KUALA LUMPUR, Sept 14 — Housing and Local Government Minister Zuraida Kamaruddin’s idea to promote the Malaysia My Second Home (MM2H) in restive Hong Kong may trigger a diplomatic row with China, observers said.
Oh Ei Sun, a senior fellow with the Singapore Institute of International Affairs, said China was unlikely to welcome efforts to tempt residents in its special administrative region now wracked by pro-democracy protests.
“The granting of MM2H status to Hong Kong buyers may be frowned upon by China in the current Hong Kong political climate.
“Well, it was reported that some Hong Kong residents are seeking residency elsewhere as the tumultuous situation in Hong Kong develops. China understandably would like to encourage Hong Kong residents to be confident about Hong Kong and remain there,” observed Oh.
Zuraida told reporters at an event recently that she intended on proposing her idea to the Cabinet in an attempt to address the glut of high-end property in Malaysia.
She remarked that real estate prices in Hong Kong are astronomical, with a 250 square feet apartment costing RM3 million, and would make Malaysia property a bargain in comparison.
Some Hong Kong residents and Chinese investors have panicked and began putting their properties on the market, despite making losses while doing so.
Oh also suggested a deeper cause to Malaysia’s excess of luxury property that would not be addressed by Zuraida’s proposal.
“There are undoubtedly plenty of high-end unsold units, as our economy is not performing well and disposable income levels are low. On the other hand, many middle-to-low income earners cannot afford to buy properties.
“So there is some sort of mismatch of supply and demand here. The government should encourage construction of more affordable housing. As to the high-end unsold ones, there is currently no restriction as to their purchases by foreign buyers, but there seem to be no takers anyhow.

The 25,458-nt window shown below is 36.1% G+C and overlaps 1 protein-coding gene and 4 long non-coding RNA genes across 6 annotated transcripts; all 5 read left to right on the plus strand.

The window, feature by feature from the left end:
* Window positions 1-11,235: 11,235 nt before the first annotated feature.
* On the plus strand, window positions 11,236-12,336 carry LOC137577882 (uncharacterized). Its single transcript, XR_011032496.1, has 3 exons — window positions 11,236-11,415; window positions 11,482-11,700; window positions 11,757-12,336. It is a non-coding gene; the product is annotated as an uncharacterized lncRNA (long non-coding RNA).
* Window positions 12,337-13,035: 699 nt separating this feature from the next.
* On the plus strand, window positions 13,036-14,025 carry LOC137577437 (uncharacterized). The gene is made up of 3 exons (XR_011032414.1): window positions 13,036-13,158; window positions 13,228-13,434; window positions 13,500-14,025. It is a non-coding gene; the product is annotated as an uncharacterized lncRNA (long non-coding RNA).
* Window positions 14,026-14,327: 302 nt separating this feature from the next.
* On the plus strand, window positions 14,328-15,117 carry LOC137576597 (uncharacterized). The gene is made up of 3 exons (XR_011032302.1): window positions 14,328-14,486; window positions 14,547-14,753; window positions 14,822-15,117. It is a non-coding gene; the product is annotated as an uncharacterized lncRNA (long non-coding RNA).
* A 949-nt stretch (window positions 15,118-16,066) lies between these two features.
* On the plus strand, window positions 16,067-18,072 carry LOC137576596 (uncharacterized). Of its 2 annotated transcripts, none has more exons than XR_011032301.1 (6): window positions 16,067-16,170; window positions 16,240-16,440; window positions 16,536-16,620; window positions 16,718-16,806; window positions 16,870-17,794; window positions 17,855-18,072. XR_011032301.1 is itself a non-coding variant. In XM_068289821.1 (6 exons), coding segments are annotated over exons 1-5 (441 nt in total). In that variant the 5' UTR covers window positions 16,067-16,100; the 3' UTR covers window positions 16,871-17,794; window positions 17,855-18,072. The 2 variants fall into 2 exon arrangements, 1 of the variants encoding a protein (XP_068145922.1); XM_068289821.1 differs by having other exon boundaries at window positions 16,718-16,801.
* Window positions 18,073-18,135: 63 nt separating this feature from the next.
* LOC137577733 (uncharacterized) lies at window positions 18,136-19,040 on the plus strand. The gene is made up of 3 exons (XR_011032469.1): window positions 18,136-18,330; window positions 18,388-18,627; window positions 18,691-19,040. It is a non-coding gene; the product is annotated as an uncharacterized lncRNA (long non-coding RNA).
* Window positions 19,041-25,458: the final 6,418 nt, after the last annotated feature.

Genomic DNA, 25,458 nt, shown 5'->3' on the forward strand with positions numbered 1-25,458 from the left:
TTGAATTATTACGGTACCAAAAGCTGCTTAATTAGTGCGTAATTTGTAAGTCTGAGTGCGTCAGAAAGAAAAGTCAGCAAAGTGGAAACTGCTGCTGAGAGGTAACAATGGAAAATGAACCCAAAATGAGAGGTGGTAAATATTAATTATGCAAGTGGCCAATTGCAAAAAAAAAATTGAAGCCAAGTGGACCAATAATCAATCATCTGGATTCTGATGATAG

“China buyers are very much desired but since a few years ago stricter China foreign exchange controls render many of them are unable to transfer their payments,” said Oh.
Separately, Johor Umno deputy liaison chairman Datuk Nur Jazlan Mohamed claimed the proposal showed that Pakatan Harapan (PH) lacked fresh ideas on governing the country.
“Now reality bites as it is clear PH is struggling in the economy, especially in the property sector.
“What PH has done is to adopt previous BN policies which they were criticising before for selling out to foreigners,” said Nur Jazlan when contacted.
The 53-year-old former deputy minister and parliamentarian pointed out that the previous Barisan Nasional (BN) administration had been criticised over a similar move with Forest City in Johor.
In August last year, Prime Minister Tun Dr Mahathir Mohamad had said the PH government would not allow foreigners to buy residential units in the Forest City project, before later clarifying that he meant the purchases did not entitle them to citizenships.
Nur Jazlan claimed Zuraida’s proposal was simply “repackaging” BN’s policy to encourage foreigners, especially the Chinese, to buy property in Malaysia.